This was a great bonding project for the three of us, the kids had to take turns, and work on another project while the other one was busy helping with the book. They learned about similes, new drawing techniques, and practiced scissor skills all in the span of a morning! The greatest lesson they learned though, was how much mommy and daddy love them as we read the book to them all afternoon! Seriously, ALL afternoon. :)

If you liked this post, then check out more of the science, sensory, and art activities I write about on Life Lesson Plans! Thanks for stopping by, and be sure to send Jenae some prayers as she gears up for the arrival of baby #3!


Brigette was born and raised in Nebraska, but since her husband joined the Air Force she has traveled around the world with him and their two young kids. First living in Hawaii, and now in Germany, her family has soaked up all sorts of cultural experiences that she loves to weave in to her writing. Brigette recently began blogging at Life Lesson Plans to share some of the art, science and sensory play ideas she does with her two and four year old. As a teacher by trade and a mother by choice, she enjoys the best of both worlds by helping her little ones discover the exciting world we live in!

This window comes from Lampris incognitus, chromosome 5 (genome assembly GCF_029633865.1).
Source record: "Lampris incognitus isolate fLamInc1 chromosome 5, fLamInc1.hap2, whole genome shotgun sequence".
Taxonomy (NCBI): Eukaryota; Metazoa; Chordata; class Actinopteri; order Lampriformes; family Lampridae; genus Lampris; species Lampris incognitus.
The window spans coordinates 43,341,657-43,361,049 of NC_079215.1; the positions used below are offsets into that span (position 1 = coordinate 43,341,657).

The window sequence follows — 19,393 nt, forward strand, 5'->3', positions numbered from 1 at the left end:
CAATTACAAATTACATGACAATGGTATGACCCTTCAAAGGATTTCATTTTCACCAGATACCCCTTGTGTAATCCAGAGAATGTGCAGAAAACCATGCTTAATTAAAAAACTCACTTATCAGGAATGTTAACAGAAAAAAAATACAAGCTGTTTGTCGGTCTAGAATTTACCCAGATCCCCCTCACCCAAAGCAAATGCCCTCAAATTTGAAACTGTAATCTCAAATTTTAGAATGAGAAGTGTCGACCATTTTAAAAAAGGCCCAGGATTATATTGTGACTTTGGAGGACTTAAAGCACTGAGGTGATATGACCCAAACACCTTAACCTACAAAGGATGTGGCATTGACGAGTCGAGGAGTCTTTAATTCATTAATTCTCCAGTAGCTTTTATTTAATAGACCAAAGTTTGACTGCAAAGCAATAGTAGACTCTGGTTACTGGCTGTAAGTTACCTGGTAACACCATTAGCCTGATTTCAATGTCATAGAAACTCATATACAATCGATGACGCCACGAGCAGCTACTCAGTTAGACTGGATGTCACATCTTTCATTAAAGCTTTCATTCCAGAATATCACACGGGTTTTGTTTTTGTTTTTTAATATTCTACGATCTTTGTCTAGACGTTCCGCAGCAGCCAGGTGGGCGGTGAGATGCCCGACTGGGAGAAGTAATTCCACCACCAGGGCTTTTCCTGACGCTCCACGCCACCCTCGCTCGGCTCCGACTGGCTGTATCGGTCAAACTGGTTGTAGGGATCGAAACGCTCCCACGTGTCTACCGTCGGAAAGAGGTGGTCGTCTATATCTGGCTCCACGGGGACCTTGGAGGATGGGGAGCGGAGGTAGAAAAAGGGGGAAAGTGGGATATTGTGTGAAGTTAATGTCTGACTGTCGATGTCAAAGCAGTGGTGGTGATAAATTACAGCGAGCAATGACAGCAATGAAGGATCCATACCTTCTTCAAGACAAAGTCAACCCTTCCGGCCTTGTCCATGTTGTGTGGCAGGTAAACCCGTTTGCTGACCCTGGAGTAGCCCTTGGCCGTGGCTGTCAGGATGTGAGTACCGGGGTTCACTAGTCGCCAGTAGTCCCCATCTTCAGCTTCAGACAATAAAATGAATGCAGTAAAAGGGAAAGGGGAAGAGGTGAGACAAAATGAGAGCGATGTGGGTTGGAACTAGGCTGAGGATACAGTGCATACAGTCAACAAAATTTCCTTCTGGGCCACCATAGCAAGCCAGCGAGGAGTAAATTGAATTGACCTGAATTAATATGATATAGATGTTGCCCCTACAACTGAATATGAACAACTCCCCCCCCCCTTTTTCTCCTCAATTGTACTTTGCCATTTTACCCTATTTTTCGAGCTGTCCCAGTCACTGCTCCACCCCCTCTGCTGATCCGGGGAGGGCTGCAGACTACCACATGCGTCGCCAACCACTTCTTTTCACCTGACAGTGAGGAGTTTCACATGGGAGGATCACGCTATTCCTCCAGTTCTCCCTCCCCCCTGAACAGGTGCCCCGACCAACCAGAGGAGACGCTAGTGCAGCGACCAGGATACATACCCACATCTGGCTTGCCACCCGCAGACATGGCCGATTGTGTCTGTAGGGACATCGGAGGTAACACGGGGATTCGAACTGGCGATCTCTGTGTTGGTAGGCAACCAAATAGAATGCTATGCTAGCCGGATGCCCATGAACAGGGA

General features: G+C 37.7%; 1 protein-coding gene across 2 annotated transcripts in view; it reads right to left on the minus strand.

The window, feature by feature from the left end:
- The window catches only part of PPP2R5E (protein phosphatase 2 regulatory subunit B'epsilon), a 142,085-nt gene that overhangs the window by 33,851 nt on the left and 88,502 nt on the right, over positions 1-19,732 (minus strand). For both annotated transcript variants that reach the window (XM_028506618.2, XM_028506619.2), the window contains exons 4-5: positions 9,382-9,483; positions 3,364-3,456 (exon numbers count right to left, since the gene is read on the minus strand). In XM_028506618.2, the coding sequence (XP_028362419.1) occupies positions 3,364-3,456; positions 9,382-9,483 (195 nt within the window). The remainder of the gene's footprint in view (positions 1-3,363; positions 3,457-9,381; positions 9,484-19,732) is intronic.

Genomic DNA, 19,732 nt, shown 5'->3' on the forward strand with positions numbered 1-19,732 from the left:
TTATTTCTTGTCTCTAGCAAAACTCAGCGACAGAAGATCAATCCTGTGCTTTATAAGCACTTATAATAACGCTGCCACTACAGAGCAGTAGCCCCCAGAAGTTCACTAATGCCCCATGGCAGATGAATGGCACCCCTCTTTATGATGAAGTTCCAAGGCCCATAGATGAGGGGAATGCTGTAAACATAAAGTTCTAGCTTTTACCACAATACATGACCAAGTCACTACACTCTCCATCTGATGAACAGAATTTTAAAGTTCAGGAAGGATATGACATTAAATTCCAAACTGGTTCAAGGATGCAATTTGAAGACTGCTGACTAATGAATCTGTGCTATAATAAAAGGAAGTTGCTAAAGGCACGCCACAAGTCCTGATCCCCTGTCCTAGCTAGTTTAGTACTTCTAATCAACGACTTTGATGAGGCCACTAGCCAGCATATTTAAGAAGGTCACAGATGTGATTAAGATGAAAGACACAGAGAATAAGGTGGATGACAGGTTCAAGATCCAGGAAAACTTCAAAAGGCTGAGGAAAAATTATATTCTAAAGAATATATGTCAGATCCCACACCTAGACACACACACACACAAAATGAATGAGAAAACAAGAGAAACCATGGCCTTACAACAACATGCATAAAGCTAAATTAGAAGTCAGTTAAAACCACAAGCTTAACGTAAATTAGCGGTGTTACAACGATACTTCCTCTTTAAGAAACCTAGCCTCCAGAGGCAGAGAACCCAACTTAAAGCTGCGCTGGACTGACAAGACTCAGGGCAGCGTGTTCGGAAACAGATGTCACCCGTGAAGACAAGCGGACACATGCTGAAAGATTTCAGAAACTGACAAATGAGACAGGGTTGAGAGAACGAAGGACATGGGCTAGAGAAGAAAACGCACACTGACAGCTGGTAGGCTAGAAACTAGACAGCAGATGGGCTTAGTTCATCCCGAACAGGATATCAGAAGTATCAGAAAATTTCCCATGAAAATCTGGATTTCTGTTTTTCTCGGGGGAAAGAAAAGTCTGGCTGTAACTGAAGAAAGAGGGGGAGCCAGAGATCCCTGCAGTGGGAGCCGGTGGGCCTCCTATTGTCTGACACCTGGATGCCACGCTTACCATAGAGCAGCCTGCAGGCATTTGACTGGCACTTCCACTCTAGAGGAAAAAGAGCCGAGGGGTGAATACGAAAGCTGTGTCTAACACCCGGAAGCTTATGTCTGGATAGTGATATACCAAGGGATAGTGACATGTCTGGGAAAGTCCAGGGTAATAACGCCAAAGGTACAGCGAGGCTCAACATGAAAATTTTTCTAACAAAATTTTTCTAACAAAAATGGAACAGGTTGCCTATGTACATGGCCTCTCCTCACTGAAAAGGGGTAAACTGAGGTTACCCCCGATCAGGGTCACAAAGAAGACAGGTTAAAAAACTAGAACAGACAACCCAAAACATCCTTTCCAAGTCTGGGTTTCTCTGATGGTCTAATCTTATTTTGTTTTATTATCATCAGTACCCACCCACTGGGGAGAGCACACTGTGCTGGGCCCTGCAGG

Show-and-Share Saturday Link Up!

The Olympics began yesterday!  Woo-hoo!  Be sure to check out all of our fun Olympic Crafts and Activities:

The Ultimate List of Olympic Crafts and Activities for Kids


There were lots of great ideas shared last week.  Here are just a few:


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Even though the Super Bowl is over, I still love this idea for Football Painting from Mommy in Sports.





This Tissue Paper by Numbers Heart Craft from the Crayon Box Chronicles is so cute (and great for reinforcing number recognition)!




Winter Olympics Unit

Every Star is Different shares lots of great Winter Olympics Learning Activities!



Have an idea or activity to share??? Link up below! Next week I’ll be sharing my favorites from the ones you submit!

Feel free to add the button to the post you’re submitting if you would like!  Just save the image below and add a link to the homepage (

*By linking up, you are granting me permission to use and/or repost photographs from your blog.

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Can’t see the link-up?  Go here.